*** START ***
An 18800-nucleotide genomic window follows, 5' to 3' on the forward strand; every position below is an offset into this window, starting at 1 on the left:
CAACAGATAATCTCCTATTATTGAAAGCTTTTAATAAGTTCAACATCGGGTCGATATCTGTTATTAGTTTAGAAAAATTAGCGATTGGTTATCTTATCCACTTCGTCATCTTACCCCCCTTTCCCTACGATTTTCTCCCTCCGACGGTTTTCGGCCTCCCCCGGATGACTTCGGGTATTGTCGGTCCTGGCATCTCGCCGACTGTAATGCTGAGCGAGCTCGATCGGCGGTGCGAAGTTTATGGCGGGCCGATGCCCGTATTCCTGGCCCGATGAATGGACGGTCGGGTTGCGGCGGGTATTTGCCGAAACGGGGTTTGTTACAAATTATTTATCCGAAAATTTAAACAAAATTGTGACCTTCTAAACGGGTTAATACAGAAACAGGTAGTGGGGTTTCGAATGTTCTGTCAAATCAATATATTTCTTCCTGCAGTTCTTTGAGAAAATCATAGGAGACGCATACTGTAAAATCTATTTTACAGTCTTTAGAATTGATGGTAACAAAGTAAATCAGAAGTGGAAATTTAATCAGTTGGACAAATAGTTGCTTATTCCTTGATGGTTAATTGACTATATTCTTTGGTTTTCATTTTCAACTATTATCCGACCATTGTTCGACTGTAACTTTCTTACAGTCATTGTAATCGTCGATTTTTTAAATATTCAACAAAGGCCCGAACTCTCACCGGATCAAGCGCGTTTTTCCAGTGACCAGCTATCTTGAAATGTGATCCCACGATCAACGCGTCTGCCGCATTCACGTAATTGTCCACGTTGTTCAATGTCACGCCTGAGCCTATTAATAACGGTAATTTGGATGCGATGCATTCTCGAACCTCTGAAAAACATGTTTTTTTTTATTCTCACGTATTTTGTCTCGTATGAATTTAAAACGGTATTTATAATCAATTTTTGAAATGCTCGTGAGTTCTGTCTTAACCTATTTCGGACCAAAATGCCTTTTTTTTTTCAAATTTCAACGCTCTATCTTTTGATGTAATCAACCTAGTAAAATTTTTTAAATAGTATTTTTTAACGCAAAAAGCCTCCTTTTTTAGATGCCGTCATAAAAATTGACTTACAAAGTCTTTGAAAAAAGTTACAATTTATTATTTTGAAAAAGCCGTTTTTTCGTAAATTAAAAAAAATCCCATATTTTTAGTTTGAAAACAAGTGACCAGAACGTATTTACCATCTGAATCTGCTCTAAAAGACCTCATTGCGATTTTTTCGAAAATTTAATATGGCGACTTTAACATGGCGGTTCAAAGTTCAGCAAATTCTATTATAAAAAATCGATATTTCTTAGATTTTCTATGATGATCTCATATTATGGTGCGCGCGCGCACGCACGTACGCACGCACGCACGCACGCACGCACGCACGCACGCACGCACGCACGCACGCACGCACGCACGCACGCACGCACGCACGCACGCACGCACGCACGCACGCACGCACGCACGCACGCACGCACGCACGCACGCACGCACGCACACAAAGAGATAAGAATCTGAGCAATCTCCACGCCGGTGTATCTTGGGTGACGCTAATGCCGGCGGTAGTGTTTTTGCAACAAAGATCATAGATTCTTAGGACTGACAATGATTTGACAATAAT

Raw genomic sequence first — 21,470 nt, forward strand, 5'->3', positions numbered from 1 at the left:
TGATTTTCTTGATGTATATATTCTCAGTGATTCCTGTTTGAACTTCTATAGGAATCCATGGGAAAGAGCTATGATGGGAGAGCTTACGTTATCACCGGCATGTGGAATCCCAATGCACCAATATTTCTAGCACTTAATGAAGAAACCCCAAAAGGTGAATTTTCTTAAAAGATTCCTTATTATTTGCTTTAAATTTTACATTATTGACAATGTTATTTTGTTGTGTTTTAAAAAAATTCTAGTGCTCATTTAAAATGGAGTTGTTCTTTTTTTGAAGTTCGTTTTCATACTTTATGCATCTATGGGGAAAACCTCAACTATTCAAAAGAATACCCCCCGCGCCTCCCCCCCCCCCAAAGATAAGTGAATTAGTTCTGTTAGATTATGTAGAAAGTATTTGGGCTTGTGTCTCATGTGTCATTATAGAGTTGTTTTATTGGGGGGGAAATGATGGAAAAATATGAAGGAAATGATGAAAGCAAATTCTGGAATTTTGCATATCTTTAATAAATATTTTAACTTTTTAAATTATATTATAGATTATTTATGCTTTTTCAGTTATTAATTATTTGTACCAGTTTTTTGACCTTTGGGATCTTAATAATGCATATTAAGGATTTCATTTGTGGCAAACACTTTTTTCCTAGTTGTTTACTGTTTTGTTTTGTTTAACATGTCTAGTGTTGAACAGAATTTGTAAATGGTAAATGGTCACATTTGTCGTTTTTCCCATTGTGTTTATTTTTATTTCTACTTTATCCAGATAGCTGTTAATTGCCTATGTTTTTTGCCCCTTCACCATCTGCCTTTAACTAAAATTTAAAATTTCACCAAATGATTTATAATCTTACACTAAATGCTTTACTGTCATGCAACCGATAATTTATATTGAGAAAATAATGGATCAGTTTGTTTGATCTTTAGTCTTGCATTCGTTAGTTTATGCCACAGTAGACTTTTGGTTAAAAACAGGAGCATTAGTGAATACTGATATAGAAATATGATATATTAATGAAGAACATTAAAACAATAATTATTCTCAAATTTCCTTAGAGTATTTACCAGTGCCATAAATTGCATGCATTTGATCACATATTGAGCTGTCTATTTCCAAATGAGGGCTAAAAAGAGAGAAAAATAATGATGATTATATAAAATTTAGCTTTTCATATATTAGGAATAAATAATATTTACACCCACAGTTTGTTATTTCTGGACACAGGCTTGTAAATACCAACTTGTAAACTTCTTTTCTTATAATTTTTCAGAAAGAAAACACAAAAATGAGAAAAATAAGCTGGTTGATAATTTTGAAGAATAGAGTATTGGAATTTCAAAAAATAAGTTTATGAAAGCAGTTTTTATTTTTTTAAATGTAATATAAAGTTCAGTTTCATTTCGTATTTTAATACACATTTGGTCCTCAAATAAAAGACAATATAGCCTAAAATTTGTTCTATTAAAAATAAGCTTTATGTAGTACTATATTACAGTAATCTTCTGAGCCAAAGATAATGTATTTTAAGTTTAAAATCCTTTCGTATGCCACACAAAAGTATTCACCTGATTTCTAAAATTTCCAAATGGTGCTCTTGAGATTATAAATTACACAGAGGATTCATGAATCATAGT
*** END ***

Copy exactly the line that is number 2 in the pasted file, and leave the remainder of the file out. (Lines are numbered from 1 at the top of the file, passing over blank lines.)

CAACAGATAATCTCCTATTATTGAAAGCTTTTAATAAGTTCAACATCGGGTCGATATCTGTTATTAGTTTAGAAAAATTAGCGATTGGTTATCTTATCCACTTCGTCATCTTACCCCCCTTTCCCTACGATTTTCTCCCTCCGACGGTTTTCGGCCTCCCCCGGATGACTTCGGGTATTGTCGGTCCTGGCATCTCGCCGACTGTAATGCTGAGCGAGCTCGATCGGCGGTGCGAAGTTTATGGCGGGCCGATGCCCGTATTCCTGGCCCGATGAATGGACGGTCGGGTTGCGGCGGGTATTTGCCGAAACGGGGTTTGTTACAAATTATTTATCCGAAAATTTAAACAAAATTGTGACCTTCTAAACGGGTTAATACAGAAACAGGTAGTGGGGTTTCGAATGTTCTGTCAAATCAATATATTTCTTCCTGCAGTTCTTTGAGAAAATCATAGGAGACGCATACTGTAAAATCTATTTTACAGTCTTTAGAATTGATGGTAACAAAGTAAATCAGAAGTGGAAATTTAATCAGTTGGACAAATAGTTGCTTATTCCTTGATGGTTAATTGACTATATTCTTTGGTTTTCATTTTCAACTATTATCCGACCATTGTTCGACTGTAACTTTCTTACAGTCATTGTAATCGTCGATTTTTTAAATATTCAACAAAGGCCCGAACTCTCACCGGATCAAGCGCGTTTTTCCAGTGACCAGCTATCTTGAAATGTGATCCCACGATCAACGCGTCTGCCGCATTCACGTAATTGTCCACGTTGTTCAATGTCACGCCTGAGCCTATTAATAACGGTAATTTGGATGCGATGCATTCTCGAACCTCTGAAAAACATGTTTTTTTTTATTCTCACGTATTTTGTCTCGTATGAATTTAAAACGGTATTTATAATCAATTTTTGAAATGCTCGTGAGTTCTGTCTTAACCTATTTCGGACCAAAATGCCTTTTTTTTTTCAAATTTCAACGCTCTATCTTTTGATGTAATCAACCTAGTAAAATTTTTTAAATAGTATTTTTTAACGCAAAAAGCCTCCTTTTTTAGATGCCGTCATAAAAATTGACTTACAAAGTCTTTGAAAAAAGTTACAATTTATTATTTTGAAAAAGCCGTTTTTTCGTAAATTAAAAAAAATCCCATATTTTTAGTTTGAAAACAAGTGACCAGAACGTATTTACCATCTGAATCTGCTCTAAAAGACCTCATTGCGATTTTTTCGAAAATTTAATATGGCGACTTTAACATGGCGGTTCAAAGTTCAGCAAATTCTATTATAAAAAATCGATATTTCTTAGATTTTCTATGATGATCTCATATTATGGTGCGCGCGCGCACGCACGTACGCACGCACGCACGCACGCACGCACGCACGCACGCACGCACGCACGCACGCACGCACGCACGCACGCACGCACGCACGCACGCACGCACGCACGCACGCACGCACGCACGCACGCACGCACGCACGCACGCACGCACGCACACAAAGAGATAAGAATCTGAGCAATCTCCACGCCGGTGTATCTTGGGTGACGCTAATGCCGGCGGTAGTGTTTTTGCAACAAAGATCATAGATTCTTAGGACTGACAATGATTTGACAATAAT